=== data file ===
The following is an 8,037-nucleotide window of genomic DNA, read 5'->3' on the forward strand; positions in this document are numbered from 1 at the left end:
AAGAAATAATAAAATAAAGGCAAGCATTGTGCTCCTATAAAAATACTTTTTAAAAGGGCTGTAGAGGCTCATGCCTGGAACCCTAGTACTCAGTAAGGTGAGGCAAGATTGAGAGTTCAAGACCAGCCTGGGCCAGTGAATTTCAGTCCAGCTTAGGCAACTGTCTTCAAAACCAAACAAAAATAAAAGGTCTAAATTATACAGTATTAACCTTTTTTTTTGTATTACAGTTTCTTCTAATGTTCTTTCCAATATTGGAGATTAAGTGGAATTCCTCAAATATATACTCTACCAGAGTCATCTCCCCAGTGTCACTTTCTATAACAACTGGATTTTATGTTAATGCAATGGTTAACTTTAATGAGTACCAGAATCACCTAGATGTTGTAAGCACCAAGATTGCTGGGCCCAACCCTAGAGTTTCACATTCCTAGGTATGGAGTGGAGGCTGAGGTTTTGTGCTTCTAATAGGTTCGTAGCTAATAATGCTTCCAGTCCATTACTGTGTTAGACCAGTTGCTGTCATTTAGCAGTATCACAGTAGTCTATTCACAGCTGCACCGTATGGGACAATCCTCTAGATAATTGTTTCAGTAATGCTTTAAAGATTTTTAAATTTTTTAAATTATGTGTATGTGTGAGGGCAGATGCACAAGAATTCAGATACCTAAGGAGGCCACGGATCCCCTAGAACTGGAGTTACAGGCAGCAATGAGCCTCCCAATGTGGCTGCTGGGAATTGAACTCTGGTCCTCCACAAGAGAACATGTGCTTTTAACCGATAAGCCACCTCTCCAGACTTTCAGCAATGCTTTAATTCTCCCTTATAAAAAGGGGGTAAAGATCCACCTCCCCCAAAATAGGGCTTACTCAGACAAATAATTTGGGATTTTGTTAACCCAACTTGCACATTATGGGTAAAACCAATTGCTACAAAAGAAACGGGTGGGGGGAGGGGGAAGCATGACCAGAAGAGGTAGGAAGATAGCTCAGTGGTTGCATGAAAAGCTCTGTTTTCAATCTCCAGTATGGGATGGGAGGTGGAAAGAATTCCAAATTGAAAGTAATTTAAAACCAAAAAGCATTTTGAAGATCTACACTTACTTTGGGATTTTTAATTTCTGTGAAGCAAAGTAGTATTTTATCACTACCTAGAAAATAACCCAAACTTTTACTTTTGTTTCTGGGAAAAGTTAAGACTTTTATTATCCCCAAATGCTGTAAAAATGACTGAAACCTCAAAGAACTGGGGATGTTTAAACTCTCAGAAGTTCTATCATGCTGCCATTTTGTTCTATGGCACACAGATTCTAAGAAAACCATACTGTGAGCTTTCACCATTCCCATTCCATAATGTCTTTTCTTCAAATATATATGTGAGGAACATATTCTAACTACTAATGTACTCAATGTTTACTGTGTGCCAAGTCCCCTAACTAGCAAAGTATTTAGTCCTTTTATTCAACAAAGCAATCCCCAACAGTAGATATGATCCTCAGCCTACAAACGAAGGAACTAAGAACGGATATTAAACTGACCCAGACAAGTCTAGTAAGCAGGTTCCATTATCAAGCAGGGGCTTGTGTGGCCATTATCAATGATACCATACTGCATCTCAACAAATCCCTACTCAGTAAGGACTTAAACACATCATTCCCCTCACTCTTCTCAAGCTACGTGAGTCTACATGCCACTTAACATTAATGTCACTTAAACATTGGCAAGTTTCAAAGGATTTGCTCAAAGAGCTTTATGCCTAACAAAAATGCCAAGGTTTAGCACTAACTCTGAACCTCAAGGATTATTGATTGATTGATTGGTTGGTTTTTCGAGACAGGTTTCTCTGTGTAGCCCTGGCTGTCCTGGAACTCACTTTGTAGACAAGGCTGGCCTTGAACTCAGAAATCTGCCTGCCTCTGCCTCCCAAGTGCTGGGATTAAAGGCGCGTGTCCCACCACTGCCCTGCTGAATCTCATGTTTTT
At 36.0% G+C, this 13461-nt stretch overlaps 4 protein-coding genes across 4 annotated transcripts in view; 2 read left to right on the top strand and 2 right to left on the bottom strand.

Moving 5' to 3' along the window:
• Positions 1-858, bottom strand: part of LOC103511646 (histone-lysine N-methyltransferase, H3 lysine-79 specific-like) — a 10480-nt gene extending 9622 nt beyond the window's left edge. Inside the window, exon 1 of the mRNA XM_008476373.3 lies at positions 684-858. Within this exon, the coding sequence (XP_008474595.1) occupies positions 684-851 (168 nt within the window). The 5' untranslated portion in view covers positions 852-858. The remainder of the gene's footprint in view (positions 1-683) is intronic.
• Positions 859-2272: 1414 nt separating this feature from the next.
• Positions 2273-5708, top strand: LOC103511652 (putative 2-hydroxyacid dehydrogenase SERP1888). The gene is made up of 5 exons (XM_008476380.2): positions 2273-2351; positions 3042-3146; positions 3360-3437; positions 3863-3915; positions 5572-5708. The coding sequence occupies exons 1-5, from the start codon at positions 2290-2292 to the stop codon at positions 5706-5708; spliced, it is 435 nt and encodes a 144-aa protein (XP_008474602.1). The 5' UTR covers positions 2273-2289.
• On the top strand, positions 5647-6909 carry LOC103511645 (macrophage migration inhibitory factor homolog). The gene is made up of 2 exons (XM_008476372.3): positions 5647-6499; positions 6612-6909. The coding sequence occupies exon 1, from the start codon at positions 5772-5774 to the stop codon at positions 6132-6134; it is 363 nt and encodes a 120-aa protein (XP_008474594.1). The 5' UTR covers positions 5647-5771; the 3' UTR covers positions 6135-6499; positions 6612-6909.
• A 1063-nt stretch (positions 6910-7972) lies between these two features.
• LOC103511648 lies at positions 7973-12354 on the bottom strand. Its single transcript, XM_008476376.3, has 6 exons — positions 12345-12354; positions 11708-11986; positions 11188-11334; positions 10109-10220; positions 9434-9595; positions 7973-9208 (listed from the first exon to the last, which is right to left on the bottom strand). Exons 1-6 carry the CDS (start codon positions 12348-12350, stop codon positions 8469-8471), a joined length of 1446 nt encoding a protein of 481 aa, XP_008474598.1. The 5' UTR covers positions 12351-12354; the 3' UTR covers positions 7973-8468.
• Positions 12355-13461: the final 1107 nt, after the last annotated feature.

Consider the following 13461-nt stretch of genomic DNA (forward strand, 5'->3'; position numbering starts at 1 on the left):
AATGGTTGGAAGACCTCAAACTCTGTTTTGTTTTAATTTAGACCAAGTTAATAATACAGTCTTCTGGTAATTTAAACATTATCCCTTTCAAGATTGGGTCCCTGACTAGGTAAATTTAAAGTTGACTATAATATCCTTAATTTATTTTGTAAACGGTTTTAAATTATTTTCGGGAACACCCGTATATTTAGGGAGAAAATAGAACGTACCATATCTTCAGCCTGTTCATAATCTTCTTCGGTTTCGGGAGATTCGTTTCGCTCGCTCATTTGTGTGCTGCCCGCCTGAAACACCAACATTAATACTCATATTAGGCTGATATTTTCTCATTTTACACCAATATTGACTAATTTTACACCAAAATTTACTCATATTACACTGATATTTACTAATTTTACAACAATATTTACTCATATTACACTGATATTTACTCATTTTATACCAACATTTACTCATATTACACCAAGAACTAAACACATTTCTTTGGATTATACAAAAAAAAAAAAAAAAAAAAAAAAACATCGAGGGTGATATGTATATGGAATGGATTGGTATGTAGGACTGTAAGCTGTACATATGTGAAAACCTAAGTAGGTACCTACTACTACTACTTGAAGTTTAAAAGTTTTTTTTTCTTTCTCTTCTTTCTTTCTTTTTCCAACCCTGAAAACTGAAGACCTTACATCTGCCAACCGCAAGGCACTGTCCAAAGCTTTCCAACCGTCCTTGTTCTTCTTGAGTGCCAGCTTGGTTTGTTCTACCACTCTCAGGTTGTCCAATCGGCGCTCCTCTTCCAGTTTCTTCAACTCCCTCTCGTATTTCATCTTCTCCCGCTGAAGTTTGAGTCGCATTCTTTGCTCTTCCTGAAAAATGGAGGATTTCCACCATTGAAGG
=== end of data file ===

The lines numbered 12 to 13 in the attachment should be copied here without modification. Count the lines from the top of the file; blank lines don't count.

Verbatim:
Consider the following 13461-nt stretch of genomic DNA (forward strand, 5'->3'; position numbering starts at 1 on the left):
AATGGTTGGAAGACCTCAAACTCTGTTTTGTTTTAATTTAGACCAAGTTAATAATACAGTCTTCTGGTAATTTAAACATTATCCCTTTCAAGATTGGGTCCCTGACTAGGTAAATTTAAAGTTGACTATAATATCCTTAATTTATTTTGTAAACGGTTTTAAATTATTTTCGGGAACACCCGTATATTTAGGGAGAAAATAGAACGTACCATATCTTCAGCCTGTTCATAATCTTCTTCGGTTTCGGGAGATTCGTTTCGCTCGCTCATTTGTGTGCTGCCCGCCTGAAACACCAACATTAATACTCATATTAGGCTGATATTTTCTCATTTTACACCAATATTGACTAATTTTACACCAAAATTTACTCATATTACACTGATATTTACTAATTTTACAACAATATTTACTCATATTACACTGATATTTACTCATTTTATACCAACATTTACTCATATTACACCAAGAACTAAACACATTTCTTTGGATTATACAAAAAAAAAAAAAAAAAAAAAAAAACATCGAGGGTGATATGTATATGGAATGGATTGGTATGTAGGACTGTAAGCTGTACATATGTGAAAACCTAAGTAGGTACCTACTACTACTACTTGAAGTTTAAAAGTTTTTTTTTCTTTCTCTTCTTTCTTTCTTTTTCCAACCCTGAAAACTGAAGACCTTACATCTGCCAACCGCAAGGCACTGTCCAAAGCTTTCCAACCGTCCTTGTTCTTCTTGAGTGCCAGCTTGGTTTGTTCTACCACTCTCAGGTTGTCCAATCGGCGCTCCTCTTCCAGTTTCTTCAACTCCCTCTCGTATTTCATCTTCTCCCGCTGAAGTTTGAGTCGCATTCTTTGCTCTTCCTGAAAAATGGAGGATTTCCACCATTGAAGG